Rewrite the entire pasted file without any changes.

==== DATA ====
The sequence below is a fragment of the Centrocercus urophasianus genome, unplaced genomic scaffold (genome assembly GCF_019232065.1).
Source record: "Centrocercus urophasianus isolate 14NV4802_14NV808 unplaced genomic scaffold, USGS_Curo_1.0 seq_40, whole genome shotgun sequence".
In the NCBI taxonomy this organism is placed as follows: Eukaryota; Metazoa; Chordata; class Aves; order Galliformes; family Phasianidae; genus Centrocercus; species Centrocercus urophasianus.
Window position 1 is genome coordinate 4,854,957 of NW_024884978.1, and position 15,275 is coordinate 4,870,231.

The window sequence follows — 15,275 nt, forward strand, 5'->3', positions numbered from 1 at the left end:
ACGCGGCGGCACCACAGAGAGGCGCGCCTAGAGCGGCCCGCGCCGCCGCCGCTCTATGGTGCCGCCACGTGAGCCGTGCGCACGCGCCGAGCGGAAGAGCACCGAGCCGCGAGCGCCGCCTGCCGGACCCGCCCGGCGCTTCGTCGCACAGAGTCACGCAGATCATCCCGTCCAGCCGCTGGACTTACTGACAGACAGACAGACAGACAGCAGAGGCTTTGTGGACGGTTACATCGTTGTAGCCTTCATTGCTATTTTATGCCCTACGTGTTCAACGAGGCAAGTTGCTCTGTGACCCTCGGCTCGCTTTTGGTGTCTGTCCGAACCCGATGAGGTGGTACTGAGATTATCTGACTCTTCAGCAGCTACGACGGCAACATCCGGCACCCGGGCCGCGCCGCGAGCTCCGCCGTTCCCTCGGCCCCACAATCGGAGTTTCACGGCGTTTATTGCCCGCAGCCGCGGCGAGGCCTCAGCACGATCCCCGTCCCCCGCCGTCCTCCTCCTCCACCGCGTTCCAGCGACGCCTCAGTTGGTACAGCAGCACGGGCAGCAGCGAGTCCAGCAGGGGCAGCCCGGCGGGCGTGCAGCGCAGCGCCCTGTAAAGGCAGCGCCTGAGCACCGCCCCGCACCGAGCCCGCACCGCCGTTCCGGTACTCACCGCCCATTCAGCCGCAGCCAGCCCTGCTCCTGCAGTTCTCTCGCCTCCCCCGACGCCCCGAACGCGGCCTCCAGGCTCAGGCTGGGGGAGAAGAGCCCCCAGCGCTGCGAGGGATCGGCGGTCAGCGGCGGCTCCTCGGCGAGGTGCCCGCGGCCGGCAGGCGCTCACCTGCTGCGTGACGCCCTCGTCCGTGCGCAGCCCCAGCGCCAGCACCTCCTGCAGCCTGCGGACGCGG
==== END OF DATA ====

The sequence below is a fragment of the Centrocercus urophasianus genome, unplaced genomic scaffold (genome assembly GCF_019232065.1).
Source record: "Centrocercus urophasianus isolate 14NV4802_14NV808 unplaced genomic scaffold, USGS_Curo_1.0 seq_40, whole genome shotgun sequence".
In the NCBI taxonomy this organism is placed as follows: Eukaryota; Metazoa; Chordata; class Aves; order Galliformes; family Phasianidae; genus Centrocercus; species Centrocercus urophasianus.
Window position 1 is genome coordinate 4,854,957 of NW_024884978.1, and position 15,275 is coordinate 4,870,231.

The window sequence follows — 15,275 nt, forward strand, 5'->3', positions numbered from 1 at the left end:
ACGCGGCGGCACCACAGAGAGGCGCGCCTAGAGCGGCCCGCGCCGCCGCCGCTCTATGGTGCCGCCACGTGAGCCGTGCGCACGCGCCGAGCGGAAGAGCACCGAGCCGCGAGCGCCGCCTGCCGGACCCGCCCGGCGCTTCGTCGCACAGAGTCACGCAGATCATCCCGTCCAGCCGCTGGACTTACTGACAGACAGACAGACAGACAGCAGAGGCTTTGTGGACGGTTACATCGTTGTAGCCTTCATTGCTATTTTATGCCCTACGTGTTCAACGAGGCAAGTTGCTCTGTGACCCTCGGCTCGCTTTTGGTGTCTGTCCGAACCCGATGAGGTGGTACTGAGATTATCTGACTCTTCAGCAGCTACGACGGCAACATCCGGCACCCGGGCCGCGCCGCGAGCTCCGCCGTTCCCTCGGCCCCACAATCGGAGTTTCACGGCGTTTATTGCCCGCAGCCGCGGCGAGGCCTCAGCACGATCCCCGTCCCCCGCCGTCCTCCTCCTCCACCGCGTTCCAGCGACGCCTCAGTTGGTACAGCAGCACGGGCAGCAGCGAGTCCAGCAGGGGCAGCCCGGCGGGCGTGCAGCGCAGCGCCCTGTAAAGGCAGCGCCTGAGCACCGCCCCGCACCGAGCCCGCACCGCCGTTCCGGTACTCACCGCCCATTCAGCCGCAGCCAGCCCTGCTCCTGCAGTTCTCTCGCCTCCCCCGACGCCCCGAACGCGGCCTCCAGGCTCAGGCTGGGGGAGAAGAGCCCCCAGCGCTGCGAGGGATCGGCGGTCAGCGGCGGCTCCTCGGCGAGGTGCCCGCGGCCGGCAGGCGCTCACCTGCTGCGTGACGCCCTCGTCCGTGCGCAGCCCCAGCGCCAGCACCTCCTGCAGCCTGCGGACGCGG